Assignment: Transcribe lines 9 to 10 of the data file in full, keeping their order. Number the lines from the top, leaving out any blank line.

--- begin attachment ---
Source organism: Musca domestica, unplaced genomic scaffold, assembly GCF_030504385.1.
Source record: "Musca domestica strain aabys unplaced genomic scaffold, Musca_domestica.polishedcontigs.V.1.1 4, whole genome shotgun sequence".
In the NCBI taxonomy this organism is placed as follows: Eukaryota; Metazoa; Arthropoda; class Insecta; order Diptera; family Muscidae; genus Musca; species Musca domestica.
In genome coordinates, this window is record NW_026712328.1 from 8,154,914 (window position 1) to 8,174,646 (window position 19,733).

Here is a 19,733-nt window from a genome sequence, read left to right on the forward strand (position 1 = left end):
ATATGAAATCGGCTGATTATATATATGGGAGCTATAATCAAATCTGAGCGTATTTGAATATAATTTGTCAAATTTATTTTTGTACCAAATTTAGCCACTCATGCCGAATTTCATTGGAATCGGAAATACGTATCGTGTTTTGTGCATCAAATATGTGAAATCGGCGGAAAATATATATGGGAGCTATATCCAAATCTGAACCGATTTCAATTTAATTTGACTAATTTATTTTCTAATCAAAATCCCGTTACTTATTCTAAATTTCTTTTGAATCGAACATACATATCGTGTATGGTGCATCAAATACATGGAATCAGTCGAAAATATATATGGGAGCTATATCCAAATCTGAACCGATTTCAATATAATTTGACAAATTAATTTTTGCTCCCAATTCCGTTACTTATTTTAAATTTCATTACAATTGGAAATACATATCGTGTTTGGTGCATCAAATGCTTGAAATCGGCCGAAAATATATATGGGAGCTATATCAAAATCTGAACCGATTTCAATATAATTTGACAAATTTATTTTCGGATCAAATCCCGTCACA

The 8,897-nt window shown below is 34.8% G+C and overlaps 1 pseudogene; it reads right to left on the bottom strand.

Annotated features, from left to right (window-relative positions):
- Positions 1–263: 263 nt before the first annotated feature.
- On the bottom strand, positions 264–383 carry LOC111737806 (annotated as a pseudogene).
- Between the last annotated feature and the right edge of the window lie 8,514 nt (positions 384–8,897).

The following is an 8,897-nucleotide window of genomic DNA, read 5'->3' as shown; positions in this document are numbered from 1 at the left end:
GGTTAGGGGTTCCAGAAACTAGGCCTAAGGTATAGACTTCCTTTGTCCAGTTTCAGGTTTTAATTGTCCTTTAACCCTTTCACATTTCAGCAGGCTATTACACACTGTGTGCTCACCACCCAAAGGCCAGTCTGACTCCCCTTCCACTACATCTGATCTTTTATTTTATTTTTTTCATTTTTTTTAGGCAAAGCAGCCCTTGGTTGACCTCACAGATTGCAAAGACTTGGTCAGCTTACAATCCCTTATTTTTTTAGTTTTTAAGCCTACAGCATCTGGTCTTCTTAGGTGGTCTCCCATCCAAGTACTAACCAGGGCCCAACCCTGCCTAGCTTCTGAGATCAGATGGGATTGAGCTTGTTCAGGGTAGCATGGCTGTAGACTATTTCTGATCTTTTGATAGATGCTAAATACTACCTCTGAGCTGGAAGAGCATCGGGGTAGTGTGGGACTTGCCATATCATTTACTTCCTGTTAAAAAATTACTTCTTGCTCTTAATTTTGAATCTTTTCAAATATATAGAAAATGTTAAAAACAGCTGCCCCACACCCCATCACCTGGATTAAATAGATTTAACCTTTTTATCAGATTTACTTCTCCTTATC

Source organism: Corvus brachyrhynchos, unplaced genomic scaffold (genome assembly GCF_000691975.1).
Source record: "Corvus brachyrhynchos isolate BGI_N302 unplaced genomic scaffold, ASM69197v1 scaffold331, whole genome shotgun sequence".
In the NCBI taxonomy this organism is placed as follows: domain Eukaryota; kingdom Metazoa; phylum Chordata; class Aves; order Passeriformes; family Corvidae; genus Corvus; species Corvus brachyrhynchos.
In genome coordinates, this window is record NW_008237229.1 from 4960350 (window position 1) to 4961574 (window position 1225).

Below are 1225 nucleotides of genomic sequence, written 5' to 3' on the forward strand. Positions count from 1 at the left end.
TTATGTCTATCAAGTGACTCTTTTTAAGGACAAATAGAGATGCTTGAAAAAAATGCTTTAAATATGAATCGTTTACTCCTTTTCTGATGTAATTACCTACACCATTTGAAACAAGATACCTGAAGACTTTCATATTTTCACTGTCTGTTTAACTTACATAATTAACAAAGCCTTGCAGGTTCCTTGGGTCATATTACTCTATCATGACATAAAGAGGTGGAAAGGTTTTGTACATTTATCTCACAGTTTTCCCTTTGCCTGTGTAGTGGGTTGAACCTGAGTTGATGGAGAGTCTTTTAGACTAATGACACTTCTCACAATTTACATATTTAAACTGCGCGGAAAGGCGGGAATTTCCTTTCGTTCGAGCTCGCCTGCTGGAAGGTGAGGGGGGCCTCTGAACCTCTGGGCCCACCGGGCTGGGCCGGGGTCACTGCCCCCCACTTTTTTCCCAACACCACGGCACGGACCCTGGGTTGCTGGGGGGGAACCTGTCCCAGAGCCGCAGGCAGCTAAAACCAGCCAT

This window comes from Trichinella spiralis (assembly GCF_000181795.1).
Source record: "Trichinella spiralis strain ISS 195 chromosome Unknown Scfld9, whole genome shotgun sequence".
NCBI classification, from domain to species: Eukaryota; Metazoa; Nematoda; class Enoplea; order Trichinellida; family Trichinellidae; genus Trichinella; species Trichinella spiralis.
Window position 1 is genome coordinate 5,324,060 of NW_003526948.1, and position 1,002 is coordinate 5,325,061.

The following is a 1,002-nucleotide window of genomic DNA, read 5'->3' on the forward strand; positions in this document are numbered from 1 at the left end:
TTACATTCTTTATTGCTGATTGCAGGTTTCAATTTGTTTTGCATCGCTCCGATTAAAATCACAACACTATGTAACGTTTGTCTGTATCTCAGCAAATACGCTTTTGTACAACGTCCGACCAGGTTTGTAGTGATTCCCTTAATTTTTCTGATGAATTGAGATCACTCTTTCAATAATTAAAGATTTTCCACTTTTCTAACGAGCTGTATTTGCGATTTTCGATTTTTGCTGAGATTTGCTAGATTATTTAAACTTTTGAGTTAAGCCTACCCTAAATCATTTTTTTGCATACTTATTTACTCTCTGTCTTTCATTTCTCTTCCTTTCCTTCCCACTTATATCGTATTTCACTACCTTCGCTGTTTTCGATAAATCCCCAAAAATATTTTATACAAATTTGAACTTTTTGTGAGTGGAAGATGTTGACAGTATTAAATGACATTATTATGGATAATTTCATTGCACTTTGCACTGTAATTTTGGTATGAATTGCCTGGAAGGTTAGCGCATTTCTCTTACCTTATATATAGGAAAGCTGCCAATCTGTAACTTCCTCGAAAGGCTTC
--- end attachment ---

- Positions 1–263: 263 nt before the first annotated feature.
- On the bottom strand, positions 264–383 carry LOC111737806 (annotated as a pseudogene).